3. Why not include an attitudinal component with local residents asking how much they like or approve of or even know what is going on with the college? Town and gown relationships can be difficult and simply because a place is a “college town” doesn’t mean there isn’t some tension.

4. It would be interesting to trace the history of college towns and their appeal. Historically, were there advantages to having colleges in communities that were heavily dependent on them?

5. Just because a place looks like it is where learning should take place (and this seems very constructed), does it actually improve learning?

This fall, more than half of college students will be living at home

New figures suggest that more than half of American college students will be living at home during the fall 2012 semester:

For American students, heading off to college has traditionally also meant physically going away to college. But now, at a time when college costs are soaring, and when news of young people being saddled with burdensome student loan debt is unavoidable, today’s students are trying to trim college expenses in every way possible. More than half of students, in fact, will be living at home when the fall semester begins—up significantly from the 43% of students who commuted a couple of years ago…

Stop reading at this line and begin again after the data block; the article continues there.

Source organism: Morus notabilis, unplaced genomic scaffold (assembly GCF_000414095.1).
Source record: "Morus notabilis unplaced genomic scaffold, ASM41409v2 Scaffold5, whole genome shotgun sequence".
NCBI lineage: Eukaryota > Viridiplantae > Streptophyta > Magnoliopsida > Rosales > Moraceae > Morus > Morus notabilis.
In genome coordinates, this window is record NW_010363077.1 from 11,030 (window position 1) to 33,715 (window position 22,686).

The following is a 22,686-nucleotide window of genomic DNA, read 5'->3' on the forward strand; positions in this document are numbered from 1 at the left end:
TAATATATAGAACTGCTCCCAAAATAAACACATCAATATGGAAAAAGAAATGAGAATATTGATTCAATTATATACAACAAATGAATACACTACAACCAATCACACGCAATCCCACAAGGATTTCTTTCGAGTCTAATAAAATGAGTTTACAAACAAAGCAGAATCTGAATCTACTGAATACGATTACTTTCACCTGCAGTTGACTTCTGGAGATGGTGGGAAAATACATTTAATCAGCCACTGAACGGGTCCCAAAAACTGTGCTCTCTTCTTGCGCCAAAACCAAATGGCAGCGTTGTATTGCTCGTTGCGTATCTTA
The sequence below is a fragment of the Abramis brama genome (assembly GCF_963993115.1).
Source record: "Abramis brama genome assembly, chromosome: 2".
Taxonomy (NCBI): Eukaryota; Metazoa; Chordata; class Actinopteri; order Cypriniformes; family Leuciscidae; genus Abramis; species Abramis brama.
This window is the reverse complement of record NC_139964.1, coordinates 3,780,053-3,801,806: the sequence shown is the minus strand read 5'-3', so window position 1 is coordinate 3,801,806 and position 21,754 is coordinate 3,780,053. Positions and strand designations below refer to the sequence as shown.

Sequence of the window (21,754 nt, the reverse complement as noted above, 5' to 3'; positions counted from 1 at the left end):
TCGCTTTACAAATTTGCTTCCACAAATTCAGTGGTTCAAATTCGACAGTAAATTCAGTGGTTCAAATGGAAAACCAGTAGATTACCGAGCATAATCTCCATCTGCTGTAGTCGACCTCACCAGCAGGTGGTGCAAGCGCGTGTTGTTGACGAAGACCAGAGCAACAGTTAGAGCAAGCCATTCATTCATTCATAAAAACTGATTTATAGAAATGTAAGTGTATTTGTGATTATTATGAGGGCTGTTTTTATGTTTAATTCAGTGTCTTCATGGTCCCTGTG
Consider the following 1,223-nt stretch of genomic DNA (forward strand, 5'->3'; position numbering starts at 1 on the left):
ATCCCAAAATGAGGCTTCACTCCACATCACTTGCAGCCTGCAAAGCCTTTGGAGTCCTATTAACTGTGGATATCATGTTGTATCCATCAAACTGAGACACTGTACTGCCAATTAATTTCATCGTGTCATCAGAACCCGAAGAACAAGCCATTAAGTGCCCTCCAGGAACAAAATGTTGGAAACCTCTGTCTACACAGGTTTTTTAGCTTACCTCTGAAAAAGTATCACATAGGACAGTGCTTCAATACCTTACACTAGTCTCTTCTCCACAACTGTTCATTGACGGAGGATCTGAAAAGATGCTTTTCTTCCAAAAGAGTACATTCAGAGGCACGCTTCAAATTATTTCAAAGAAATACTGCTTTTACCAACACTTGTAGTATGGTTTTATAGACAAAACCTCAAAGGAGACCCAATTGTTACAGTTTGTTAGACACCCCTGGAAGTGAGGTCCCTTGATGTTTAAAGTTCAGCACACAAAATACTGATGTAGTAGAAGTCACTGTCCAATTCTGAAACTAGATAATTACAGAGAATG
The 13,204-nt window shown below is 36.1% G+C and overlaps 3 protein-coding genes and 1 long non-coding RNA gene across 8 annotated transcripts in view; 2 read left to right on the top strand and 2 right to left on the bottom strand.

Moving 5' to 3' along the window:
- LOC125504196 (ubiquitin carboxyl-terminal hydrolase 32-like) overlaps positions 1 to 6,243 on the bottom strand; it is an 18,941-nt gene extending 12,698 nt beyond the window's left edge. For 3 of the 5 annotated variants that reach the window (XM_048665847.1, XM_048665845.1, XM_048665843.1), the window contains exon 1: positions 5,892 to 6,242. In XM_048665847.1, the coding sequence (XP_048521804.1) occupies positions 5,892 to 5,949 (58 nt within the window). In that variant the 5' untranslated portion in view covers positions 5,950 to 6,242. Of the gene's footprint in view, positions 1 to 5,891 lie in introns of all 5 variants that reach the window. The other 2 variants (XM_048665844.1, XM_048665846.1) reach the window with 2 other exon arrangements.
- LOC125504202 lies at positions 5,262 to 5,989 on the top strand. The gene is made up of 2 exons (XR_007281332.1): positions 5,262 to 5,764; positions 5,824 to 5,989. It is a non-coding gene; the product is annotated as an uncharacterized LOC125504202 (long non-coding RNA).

The argument that a so-called “higher education bubble” really does exist—and may be in the process of popping—gets a boost especially because it looks like students in wealthier American families, who should be able to pay for pricey colleges, are choosing to stay home in increasingly higher numbers. As USA Today points out:

This year, 47% of students from high-income families, those making more than $100,000, are living at home, nearly double the 24% who did two years ago.

It would be interesting to see this broken down by type of institution. In other words, are students at pricier liberal arts and research schools living at home in greater numbers?

Are there studies that show the impact of living on campus versus commuting? Does it have any impact on learning? Does it have a demonstrable impact on social adjustment and well-being? I assume colleges and universities will have to do more to justify having students live on campus or having them pay so much…

h/t Instapundit

Difficulty in convincing students of racism and racial inequality